Impatiens flower in shady places

Impatiens flower in shady places

Some of the most popular annual bedding plants used by gardeners are impatiens. They are ideal for growing where you want color in your yard but you have lots of shade. There are so many types and colors of traditional impatiens. The eye-catching variegated white blooming Painted Paradise White is just stunning, as are the double-bloomed varieties.

Impatiens are generally divided by size into dwarf, medium and tall. And check out all of the colors of this classic shade-lover the next time you visit your local nursery. Currently 15 solid colors and three bi-colors are available. Those that flower with a double bloom resemble a mini-rose.

Impatiens were first found in eastern Africa, and are thought to be native to the island of Zanzibar. According to Gardenguides.com, the Impatiens Sultana is an early type of impatien named in honor of the Sultan of Zanzibar. Years later, the name was changed to impatiens wallerana, after Horace Waller, a British missionary who traveled to Africa in 1861. British physician and naturalist Dr. John Kirk is credited with introducing impatiens to the western world in 1896.

The impatien will love you best if you give it an area with fertile soil, humidity and protection from the most direct sunlight. Some of the newer varieties can handle more sunshine, but even these will shrivel and cower with afternoon sun. According to Gardenguides.com, the impatien is among one of the 500 species in the Balsaminaecae family. This family includes the New Guinea impatien, which is a hybrid introduced in 1989 that tolerates more sun. Known by the nicknames “Busy Lizzy” and “Touch-me-not,” they got their name because they so easily release and scatter their seed with even the gentlest touch.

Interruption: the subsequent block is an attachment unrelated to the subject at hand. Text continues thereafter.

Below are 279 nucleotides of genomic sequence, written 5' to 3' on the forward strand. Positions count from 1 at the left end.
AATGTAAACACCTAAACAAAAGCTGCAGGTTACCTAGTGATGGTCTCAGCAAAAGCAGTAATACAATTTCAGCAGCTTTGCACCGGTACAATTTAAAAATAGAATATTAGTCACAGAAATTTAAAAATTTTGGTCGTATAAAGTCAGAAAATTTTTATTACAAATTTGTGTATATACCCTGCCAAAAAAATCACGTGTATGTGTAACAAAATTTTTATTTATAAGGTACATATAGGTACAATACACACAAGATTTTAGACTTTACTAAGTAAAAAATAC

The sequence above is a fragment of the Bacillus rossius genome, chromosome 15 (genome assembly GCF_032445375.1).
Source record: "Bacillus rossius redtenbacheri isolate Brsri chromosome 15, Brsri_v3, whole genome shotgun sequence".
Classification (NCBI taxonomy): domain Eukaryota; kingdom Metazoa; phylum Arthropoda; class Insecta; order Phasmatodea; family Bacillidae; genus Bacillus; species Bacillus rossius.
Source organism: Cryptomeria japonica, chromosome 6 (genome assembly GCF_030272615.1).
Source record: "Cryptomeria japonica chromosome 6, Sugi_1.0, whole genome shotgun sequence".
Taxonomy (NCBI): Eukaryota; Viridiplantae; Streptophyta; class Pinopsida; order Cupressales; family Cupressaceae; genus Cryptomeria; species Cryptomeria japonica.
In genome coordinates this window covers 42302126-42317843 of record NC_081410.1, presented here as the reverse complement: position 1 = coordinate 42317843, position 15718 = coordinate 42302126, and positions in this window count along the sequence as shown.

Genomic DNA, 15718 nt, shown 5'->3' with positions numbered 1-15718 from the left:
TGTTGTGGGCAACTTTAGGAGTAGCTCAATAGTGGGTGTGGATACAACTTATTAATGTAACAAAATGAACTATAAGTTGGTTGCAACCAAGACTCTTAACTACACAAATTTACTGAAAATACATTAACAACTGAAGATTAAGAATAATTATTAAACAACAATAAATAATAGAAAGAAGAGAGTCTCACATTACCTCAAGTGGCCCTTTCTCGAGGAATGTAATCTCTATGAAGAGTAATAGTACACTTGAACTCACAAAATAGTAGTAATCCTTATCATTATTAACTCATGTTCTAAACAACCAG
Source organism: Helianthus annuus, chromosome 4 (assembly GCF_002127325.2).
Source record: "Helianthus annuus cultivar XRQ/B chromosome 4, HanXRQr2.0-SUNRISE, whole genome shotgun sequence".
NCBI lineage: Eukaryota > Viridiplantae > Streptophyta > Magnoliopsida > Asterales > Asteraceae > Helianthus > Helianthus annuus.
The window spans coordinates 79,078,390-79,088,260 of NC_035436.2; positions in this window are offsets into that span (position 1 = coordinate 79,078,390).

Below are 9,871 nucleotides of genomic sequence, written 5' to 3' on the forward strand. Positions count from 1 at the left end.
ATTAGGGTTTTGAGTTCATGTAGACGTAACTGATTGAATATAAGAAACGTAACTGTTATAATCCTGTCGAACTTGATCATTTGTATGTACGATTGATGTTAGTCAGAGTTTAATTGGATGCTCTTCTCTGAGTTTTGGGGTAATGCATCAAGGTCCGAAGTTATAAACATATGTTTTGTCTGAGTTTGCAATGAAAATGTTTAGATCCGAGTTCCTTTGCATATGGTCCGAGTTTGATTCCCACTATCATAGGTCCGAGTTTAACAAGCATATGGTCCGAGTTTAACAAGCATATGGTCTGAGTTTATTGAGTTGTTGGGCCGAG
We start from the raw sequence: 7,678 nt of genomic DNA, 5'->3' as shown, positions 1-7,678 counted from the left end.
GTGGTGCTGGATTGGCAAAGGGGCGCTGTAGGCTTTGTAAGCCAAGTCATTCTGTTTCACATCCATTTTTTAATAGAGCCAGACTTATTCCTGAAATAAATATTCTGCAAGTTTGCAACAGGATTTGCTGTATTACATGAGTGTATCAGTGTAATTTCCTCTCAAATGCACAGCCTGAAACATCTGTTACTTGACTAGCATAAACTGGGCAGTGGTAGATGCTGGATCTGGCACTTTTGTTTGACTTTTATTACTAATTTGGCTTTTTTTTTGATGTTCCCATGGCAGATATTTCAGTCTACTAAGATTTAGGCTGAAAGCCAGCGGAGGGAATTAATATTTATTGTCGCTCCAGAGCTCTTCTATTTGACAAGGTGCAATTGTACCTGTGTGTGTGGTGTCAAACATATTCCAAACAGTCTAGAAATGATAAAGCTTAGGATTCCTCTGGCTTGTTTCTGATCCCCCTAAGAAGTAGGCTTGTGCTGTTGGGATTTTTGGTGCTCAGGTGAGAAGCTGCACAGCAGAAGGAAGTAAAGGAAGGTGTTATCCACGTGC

Plan on your impatiens growing between 6 inches and 2 feet tall. Keep their soil moist yet well drained. Propagate easily by clipping a bit of stem and flower and planting into fertile soil. Water well. If your flowers are growing under trees, they may need plant food. The only difficult part of growing impatiens is choosing the ones you like the best.

Joette is an avid gardener and prides  herself on staying up-to-date on the latest gardening activities and tips. To share your gardening news with Joette, call (409) 832-1400 or fax her at (409) 832-6222. Her e-mail is joreger [at] msn [dot] com.

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